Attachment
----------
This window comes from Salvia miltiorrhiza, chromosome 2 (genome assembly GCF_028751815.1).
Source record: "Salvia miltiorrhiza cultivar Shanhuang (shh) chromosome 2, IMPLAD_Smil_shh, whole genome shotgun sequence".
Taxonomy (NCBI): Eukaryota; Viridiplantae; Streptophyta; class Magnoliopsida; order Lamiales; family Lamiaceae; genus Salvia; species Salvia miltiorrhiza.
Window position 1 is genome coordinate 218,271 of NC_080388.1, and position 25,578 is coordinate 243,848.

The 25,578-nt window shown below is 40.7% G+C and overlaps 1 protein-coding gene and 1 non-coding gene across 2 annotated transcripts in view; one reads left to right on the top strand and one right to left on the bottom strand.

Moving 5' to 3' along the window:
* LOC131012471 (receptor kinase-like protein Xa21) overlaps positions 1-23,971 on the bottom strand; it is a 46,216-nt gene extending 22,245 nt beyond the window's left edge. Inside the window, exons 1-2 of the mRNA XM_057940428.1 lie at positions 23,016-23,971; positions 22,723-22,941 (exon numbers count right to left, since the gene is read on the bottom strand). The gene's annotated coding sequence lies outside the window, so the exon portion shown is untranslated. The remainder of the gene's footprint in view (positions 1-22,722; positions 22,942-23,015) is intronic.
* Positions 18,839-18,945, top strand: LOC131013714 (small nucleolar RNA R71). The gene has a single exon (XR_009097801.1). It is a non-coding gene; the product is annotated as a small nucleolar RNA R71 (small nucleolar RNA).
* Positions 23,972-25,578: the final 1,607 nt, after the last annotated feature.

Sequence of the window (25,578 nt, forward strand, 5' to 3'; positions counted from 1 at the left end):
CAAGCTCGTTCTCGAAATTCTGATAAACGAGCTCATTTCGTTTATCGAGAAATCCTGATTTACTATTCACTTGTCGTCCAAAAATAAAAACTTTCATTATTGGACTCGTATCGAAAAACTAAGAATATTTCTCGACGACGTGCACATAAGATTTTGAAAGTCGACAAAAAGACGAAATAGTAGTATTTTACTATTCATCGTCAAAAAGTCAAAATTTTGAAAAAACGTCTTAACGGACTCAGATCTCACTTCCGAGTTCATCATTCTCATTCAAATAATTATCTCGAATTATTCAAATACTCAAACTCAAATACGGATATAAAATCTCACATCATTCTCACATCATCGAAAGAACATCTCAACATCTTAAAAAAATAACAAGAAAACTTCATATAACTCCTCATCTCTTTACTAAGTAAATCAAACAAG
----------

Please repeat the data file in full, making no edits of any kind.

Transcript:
This window comes from Salvia miltiorrhiza, chromosome 2 (genome assembly GCF_028751815.1).
Source record: "Salvia miltiorrhiza cultivar Shanhuang (shh) chromosome 2, IMPLAD_Smil_shh, whole genome shotgun sequence".
Taxonomy (NCBI): Eukaryota; Viridiplantae; Streptophyta; class Magnoliopsida; order Lamiales; family Lamiaceae; genus Salvia; species Salvia miltiorrhiza.
Window position 1 is genome coordinate 218,271 of NC_080388.1, and position 25,578 is coordinate 243,848.

The 25,578-nt window shown below is 40.7% G+C and overlaps 1 protein-coding gene and 1 non-coding gene across 2 annotated transcripts in view; one reads left to right on the top strand and one right to left on the bottom strand.

Moving 5' to 3' along the window:
* LOC131012471 (receptor kinase-like protein Xa21) overlaps positions 1-23,971 on the bottom strand; it is a 46,216-nt gene extending 22,245 nt beyond the window's left edge. Inside the window, exons 1-2 of the mRNA XM_057940428.1 lie at positions 23,016-23,971; positions 22,723-22,941 (exon numbers count right to left, since the gene is read on the bottom strand). The gene's annotated coding sequence lies outside the window, so the exon portion shown is untranslated. The remainder of the gene's footprint in view (positions 1-22,722; positions 22,942-23,015) is intronic.
* Positions 18,839-18,945, top strand: LOC131013714 (small nucleolar RNA R71). The gene has a single exon (XR_009097801.1). It is a non-coding gene; the product is annotated as a small nucleolar RNA R71 (small nucleolar RNA).
* Positions 23,972-25,578: the final 1,607 nt, after the last annotated feature.

Sequence of the window (25,578 nt, forward strand, 5' to 3'; positions counted from 1 at the left end):
CAAGCTCGTTCTCGAAATTCTGATAAACGAGCTCATTTCGTTTATCGAGAAATCCTGATTTACTATTCACTTGTCGTCCAAAAATAAAAACTTTCATTATTGGACTCGTATCGAAAAACTAAGAATATTTCTCGACGACGTGCACATAAGATTTTGAAAGTCGACAAAAAGACGAAATAGTAGTATTTTACTATTCATCGTCAAAAAGTCAAAATTTTGAAAAAACGTCTTAACGGACTCAGATCTCACTTCCGAGTTCATCATTCTCATTCAAATAATTATCTCGAATTATTCAAATACTCAAACTCAAATACGGATATAAAATCTCACATCATTCTCACATCATCGAAAGAACATCTCAACATCTTAAAAAAATAACAAGAAAACTTCATATAACTCCTCATCTCTTTACTAAGTAAATCAAACAAG